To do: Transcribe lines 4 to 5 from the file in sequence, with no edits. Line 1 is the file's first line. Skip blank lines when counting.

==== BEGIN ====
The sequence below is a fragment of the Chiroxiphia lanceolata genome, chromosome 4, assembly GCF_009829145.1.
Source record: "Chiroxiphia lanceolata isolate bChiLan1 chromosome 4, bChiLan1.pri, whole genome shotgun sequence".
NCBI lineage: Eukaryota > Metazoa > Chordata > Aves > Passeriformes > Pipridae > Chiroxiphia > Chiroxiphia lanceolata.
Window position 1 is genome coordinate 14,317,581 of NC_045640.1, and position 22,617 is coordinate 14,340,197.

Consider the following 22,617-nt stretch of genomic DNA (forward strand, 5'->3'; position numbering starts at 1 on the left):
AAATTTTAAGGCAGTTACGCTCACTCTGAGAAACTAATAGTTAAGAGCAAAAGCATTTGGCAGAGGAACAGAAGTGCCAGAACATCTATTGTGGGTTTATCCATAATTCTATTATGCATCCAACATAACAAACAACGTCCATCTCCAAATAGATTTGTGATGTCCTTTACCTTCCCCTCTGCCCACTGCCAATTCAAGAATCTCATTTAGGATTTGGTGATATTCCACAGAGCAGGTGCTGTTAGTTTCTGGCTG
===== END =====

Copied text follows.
Window position 1 is genome coordinate 14,317,581 of NC_045640.1, and position 22,617 is coordinate 14,340,197.

Consider the following 22,617-nt stretch of genomic DNA (forward strand, 5'->3'; position numbering starts at 1 on the left):